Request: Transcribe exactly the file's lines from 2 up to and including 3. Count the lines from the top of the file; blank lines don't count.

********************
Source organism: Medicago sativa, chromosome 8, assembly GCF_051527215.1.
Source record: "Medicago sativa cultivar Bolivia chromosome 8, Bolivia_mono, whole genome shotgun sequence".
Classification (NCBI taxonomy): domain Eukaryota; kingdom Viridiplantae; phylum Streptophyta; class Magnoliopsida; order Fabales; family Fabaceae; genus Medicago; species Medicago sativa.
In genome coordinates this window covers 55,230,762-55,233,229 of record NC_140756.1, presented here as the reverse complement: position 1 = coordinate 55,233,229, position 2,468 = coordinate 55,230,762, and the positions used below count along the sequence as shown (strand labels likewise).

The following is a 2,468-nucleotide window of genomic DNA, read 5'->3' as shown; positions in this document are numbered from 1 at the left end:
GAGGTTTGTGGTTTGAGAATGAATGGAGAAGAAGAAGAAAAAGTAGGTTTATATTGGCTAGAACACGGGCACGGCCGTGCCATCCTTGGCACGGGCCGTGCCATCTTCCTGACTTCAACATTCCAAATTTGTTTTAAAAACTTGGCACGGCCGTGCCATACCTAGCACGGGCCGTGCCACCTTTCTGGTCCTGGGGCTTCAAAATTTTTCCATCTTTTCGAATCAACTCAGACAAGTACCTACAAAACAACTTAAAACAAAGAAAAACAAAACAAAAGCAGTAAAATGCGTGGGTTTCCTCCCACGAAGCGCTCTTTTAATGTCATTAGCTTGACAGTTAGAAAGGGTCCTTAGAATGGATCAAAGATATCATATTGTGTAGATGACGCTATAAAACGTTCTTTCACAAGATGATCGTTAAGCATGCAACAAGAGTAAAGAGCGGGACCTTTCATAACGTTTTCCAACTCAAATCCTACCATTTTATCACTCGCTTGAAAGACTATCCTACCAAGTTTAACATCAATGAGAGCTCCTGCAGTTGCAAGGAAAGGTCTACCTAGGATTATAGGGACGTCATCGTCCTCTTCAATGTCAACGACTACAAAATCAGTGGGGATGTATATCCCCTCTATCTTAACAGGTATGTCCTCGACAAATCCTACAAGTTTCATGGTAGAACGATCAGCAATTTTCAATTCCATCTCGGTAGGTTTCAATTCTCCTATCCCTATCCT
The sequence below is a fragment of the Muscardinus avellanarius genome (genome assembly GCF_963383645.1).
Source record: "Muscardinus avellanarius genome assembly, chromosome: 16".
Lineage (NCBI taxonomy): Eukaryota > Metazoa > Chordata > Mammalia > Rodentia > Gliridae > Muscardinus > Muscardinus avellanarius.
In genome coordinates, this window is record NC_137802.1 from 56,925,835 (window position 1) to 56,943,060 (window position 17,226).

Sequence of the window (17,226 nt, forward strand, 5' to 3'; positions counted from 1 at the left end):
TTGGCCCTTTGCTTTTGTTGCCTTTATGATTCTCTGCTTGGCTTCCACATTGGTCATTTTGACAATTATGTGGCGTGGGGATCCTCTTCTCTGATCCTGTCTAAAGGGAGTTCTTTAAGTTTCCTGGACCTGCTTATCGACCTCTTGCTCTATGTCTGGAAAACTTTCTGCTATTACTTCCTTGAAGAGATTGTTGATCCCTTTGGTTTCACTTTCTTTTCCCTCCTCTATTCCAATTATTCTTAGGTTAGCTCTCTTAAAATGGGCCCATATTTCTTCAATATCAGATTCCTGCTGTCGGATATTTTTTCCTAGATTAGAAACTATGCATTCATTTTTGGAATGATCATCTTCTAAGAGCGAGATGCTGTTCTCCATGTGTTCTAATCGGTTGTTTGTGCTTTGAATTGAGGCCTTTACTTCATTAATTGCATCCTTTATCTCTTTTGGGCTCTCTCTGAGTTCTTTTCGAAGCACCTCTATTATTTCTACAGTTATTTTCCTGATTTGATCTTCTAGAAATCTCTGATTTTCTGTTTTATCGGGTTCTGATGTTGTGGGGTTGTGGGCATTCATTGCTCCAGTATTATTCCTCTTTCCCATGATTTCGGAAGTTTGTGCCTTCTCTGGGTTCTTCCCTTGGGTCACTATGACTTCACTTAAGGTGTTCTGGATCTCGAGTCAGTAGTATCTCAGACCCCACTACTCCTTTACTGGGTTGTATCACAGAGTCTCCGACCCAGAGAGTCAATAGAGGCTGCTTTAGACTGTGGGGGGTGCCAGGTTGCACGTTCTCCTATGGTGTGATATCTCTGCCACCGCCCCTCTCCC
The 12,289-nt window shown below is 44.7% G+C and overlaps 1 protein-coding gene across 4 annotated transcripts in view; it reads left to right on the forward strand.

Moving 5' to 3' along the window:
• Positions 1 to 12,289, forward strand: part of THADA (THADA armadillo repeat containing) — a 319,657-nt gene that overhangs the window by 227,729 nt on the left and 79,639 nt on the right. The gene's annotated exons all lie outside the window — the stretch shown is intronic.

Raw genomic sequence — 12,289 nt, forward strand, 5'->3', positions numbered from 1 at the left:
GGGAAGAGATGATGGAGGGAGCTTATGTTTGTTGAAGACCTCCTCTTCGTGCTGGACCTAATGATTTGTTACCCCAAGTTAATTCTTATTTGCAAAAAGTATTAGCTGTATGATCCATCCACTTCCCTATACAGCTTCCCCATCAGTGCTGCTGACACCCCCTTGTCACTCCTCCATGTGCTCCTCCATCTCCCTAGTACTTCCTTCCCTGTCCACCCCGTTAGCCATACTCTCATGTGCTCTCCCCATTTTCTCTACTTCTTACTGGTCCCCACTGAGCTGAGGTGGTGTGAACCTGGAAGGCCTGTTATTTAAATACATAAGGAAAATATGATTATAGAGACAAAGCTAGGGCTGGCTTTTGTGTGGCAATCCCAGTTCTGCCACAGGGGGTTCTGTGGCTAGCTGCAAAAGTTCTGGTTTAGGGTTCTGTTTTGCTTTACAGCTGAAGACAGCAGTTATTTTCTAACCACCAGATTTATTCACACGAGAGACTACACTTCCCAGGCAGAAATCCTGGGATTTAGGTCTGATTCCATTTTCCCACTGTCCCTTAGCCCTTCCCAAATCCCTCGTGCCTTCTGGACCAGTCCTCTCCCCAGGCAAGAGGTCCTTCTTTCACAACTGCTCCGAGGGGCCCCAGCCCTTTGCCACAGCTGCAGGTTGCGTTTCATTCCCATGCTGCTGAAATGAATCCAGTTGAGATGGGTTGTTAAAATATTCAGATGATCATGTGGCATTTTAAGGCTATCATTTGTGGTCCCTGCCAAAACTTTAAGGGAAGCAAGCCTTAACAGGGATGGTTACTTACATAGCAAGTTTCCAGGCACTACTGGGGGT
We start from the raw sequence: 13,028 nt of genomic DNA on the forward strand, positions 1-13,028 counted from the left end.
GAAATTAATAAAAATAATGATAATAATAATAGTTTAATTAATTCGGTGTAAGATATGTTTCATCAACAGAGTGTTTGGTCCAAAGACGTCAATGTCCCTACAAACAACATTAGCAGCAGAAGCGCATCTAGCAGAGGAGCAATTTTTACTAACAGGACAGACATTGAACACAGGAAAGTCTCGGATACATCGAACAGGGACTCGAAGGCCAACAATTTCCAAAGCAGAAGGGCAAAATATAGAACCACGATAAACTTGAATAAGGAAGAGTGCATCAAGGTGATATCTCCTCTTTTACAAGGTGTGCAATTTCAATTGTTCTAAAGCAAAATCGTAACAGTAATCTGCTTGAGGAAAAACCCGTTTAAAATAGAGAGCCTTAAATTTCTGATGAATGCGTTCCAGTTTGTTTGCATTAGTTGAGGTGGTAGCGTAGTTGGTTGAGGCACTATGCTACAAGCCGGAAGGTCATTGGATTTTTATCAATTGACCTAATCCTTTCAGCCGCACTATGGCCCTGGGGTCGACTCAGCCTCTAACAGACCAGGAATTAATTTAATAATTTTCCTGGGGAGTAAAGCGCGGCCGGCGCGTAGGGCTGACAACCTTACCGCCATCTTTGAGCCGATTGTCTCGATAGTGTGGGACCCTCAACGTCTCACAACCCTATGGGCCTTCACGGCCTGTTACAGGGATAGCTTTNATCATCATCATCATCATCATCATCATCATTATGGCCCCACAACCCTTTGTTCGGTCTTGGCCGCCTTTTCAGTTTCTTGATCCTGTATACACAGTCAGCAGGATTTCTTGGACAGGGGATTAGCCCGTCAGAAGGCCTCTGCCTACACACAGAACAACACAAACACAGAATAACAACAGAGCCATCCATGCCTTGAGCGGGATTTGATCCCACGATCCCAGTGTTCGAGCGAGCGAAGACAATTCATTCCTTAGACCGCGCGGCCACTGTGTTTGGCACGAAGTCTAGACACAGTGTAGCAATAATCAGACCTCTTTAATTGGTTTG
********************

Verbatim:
Source record: "Medicago sativa cultivar Bolivia chromosome 8, Bolivia_mono, whole genome shotgun sequence".
Classification (NCBI taxonomy): domain Eukaryota; kingdom Viridiplantae; phylum Streptophyta; class Magnoliopsida; order Fabales; family Fabaceae; genus Medicago; species Medicago sativa.